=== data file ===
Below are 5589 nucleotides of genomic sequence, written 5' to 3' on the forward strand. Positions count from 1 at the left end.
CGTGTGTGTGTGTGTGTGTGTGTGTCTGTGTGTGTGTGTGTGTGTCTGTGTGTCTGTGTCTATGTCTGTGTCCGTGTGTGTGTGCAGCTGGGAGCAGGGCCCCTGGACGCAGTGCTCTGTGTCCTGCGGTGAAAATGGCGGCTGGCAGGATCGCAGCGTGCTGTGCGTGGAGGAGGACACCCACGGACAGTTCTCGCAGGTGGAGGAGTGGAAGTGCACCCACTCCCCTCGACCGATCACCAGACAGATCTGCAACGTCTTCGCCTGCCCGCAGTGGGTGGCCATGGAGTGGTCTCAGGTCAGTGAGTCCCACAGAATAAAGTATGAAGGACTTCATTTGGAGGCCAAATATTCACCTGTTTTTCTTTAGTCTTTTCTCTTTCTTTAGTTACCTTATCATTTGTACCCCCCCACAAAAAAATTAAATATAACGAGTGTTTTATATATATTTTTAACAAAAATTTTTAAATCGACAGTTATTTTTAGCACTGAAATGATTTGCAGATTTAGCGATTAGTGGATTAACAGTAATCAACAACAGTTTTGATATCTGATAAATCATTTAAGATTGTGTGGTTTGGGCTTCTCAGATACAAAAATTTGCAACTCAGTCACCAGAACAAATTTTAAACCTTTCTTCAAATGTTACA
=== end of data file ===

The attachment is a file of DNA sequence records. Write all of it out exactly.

Below are 5589 nucleotides of genomic sequence, written 5' to 3' on the forward strand. Positions count from 1 at the left end.
CGTGTGTGTGTGTGTGTGTGTGTGTCTGTGTGTGTGTGTGTGTGTCTGTGTGTCTGTGTCTATGTCTGTGTCCGTGTGTGTGTGCAGCTGGGAGCAGGGCCCCTGGACGCAGTGCTCTGTGTCCTGCGGTGAAAATGGCGGCTGGCAGGATCGCAGCGTGCTGTGCGTGGAGGAGGACACCCACGGACAGTTCTCGCAGGTGGAGGAGTGGAAGTGCACCCACTCCCCTCGACCGATCACCAGACAGATCTGCAACGTCTTCGCCTGCCCGCAGTGGGTGGCCATGGAGTGGTCTCAGGTCAGTGAGTCCCACAGAATAAAGTATGAAGGACTTCATTTGGAGGCCAAATATTCACCTGTTTTTCTTTAGTCTTTTCTCTTTCTTTAGTTACCTTATCATTTGTACCCCCCCACAAAAAAATTAAATATAACGAGTGTTTTATATATATTTTTAACAAAAATTTTTAAATCGACAGTTATTTTTAGCACTGAAATGATTTGCAGATTTAGCGATTAGTGGATTAACAGTAATCAACAACAGTTTTGATATCTGATAAATCATTTAAGATTGTGTGGTTTGGGCTTCTCAGATACAAAAATTTGCAACTCAGTCACCAGAACAAATTTTAAACCTTTCTTCAAATGTTACA